5. Precooked Grains

Whole grains are super-healthy foods that we all could probably stand to eat more of. They're packed with fiber, protein, vitamins and minerals that are hard to find anywhere else. However, whole grains can take a long time to cook. I always try to keep a few packages of precooked quinoa or brown rice that I can quickly heat up in the microwave when I'm crunched for time. When paired with pre-cut or frozen vegetables, canned beans or fish and a sauce or seasoning blend, you can have a balanced and flavorful meal in minutes.

Coconut Curried Chickpeas
Dera Burreson

6. Frozen Mains to Build On

As a dietitian on a budget, I pride myself in being able to zhuzh up frozen meals to add nutrition and flavor while saving time and money. I'm notorious for adding vegetables, herbs and leftover proteins to frozen pizza. Also, you can use frozen mains like ravioli, dumplings or wontons and pair them with more vegetables for a complete meal that tastes homemade but is made in a fraction of the time. Pro tip: You can use chicken tenders or fish sticks as crispy, delicious salad toppers in a pinch, too. Just take note of the sodium, saturated fat and added sugar content on the Nutrition Facts label to choose the best time-saving products that help you meet your health goals.

7. Prepared Sauces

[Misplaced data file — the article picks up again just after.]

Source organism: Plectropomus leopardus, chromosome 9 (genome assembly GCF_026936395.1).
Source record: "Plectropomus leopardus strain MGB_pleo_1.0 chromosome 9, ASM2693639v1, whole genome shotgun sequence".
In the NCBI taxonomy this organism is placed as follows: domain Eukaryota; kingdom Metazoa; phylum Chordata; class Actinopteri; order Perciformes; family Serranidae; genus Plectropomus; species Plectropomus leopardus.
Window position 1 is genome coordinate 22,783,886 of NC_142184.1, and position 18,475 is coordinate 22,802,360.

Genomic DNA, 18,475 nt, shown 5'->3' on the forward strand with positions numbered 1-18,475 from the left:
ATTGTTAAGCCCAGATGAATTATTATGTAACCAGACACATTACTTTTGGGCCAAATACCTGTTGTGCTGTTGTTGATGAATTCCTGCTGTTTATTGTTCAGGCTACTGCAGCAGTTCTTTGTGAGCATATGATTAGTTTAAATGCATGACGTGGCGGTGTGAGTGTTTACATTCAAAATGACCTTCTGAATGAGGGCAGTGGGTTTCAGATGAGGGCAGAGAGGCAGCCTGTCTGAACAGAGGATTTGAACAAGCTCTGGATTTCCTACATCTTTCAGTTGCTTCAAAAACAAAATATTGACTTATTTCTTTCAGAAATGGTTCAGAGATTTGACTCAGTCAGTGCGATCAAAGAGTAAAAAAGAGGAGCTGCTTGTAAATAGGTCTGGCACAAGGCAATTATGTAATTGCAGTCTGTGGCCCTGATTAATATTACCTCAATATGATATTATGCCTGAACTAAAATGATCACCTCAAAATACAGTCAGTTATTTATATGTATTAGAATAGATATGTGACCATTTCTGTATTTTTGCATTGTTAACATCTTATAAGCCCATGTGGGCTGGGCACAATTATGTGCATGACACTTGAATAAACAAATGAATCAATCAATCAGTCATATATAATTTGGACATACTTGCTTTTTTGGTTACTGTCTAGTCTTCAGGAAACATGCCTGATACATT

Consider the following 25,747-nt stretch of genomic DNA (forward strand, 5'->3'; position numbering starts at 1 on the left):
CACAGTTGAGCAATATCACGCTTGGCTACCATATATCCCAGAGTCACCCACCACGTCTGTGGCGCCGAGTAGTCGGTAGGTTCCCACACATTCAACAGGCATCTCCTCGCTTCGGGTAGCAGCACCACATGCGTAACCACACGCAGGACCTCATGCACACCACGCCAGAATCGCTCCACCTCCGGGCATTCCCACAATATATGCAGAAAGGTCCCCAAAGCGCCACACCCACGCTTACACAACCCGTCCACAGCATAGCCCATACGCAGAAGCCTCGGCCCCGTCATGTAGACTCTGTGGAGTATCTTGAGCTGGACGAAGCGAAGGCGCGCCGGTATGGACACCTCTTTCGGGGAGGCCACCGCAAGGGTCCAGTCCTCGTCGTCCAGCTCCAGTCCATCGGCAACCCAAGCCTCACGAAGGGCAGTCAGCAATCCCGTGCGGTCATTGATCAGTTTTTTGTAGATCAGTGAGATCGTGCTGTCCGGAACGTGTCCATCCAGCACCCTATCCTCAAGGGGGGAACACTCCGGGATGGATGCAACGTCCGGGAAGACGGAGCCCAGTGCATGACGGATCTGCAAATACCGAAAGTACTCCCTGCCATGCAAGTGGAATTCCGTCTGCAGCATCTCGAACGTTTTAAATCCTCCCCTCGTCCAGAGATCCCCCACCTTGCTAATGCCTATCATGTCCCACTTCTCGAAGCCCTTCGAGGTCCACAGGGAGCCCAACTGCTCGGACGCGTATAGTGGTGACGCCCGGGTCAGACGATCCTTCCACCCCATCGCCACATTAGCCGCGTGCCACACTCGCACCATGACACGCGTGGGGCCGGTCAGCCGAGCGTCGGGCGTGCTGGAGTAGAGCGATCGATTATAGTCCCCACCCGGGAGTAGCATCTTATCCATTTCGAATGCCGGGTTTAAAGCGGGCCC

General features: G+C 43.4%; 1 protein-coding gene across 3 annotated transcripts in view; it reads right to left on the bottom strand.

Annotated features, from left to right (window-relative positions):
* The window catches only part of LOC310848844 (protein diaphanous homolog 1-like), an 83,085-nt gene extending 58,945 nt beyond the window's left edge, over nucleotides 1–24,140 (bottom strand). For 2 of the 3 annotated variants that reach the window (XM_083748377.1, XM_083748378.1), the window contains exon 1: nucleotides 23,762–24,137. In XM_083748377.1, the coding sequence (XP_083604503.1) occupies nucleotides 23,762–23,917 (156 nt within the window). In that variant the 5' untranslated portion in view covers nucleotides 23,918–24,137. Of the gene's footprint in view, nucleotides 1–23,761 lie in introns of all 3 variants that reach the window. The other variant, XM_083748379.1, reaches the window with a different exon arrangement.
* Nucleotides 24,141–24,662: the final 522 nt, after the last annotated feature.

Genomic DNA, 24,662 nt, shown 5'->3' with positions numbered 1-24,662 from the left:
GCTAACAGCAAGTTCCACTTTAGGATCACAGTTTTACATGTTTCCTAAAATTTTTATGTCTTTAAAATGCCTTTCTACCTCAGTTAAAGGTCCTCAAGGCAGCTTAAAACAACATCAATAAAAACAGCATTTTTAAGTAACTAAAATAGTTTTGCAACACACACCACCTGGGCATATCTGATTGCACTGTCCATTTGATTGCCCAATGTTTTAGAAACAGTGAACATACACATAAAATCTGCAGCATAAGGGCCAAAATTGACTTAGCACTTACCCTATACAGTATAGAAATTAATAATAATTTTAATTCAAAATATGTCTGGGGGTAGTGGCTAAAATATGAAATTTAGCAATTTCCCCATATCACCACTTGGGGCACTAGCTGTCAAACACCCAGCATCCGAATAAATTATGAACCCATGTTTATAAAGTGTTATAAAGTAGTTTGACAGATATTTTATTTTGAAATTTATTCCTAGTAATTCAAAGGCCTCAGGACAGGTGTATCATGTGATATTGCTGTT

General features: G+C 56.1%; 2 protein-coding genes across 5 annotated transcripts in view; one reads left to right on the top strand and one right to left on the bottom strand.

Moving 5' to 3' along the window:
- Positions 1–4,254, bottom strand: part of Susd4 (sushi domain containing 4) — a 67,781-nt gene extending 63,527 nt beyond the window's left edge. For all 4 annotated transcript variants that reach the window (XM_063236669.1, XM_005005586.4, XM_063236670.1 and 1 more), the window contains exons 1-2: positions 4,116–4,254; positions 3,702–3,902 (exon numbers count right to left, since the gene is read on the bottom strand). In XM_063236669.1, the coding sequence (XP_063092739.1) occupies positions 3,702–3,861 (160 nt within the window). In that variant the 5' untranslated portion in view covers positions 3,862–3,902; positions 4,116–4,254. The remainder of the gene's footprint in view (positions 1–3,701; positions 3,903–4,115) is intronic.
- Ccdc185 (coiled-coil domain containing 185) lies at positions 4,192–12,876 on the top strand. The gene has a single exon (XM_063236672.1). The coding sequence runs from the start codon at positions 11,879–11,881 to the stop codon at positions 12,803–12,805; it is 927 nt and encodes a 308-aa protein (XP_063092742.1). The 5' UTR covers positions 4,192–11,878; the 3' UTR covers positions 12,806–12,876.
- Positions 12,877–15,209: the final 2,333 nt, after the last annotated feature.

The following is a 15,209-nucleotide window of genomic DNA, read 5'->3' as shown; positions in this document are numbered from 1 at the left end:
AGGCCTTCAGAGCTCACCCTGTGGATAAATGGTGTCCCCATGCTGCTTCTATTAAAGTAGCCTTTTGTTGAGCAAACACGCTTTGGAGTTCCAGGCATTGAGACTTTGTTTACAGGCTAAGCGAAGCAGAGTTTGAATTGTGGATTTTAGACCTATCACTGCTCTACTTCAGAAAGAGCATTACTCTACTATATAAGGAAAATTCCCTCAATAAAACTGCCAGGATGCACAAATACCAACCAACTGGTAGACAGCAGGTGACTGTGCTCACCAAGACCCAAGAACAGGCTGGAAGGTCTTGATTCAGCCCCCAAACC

When I have time, I love making sauces from scratch because it's fun and allows me to tailor the flavors to my liking. But unfortunately, I don't always have the time or mental stamina to cook one every day (or to do the resulting dishes). So, that's why I keep my fridge and pantry well-stocked with prepared sauces to easily add flavor to my meals. For instance, you can use curry paste mixed with canned coconut milk as a sauce for beans and veggies—and you can even pair it with a precooked rice packet for some extra filling carbohydrates (our Chickpea Coconut Curry is a standby in my house). I also love having jarred pasta sauce and pesto on hand for when I run out of my homemade stuff or need to get a meal on the table fast. Like other foods above, it's important to check the sodium, saturated fat and added sugar content of the products you choose, to see how they fit into your eating day.

8. Minced Garlic

Anyone who cooks with garlic often knows the downside of getting the smell all over their hands and under their fingernails—and probably also knows how long it lingers. Plus, no matter how skilled you are in the kitchen or how many cloves you've been through, peeling and mincing garlic by hand is never easy. If you use garlic regularly or find the prep to be a barrier to using it, consider buying pre-minced garlic. All the hard work is already done for you, so just scoop or squeeze as much as you want to add to your dish. Even saving the 5 or 10 minutes it takes to peel and chop can add up in the long run, making it easier to have more flavorful food without too much added salt.

The Bottom Line

There are lots of reasons to try to cook more at home, whether for your physical and mental health, or to add in more family time. And contrary to what you might think, it doesn't have to be time-consuming or expensive. Building out your pantry and fridge with these budget-friendly ingredients can help make it quicker and easier to make nutritious and tasty meals any night of the week. For more budget- and beginner-friendly cooking tips, check out Thrifty.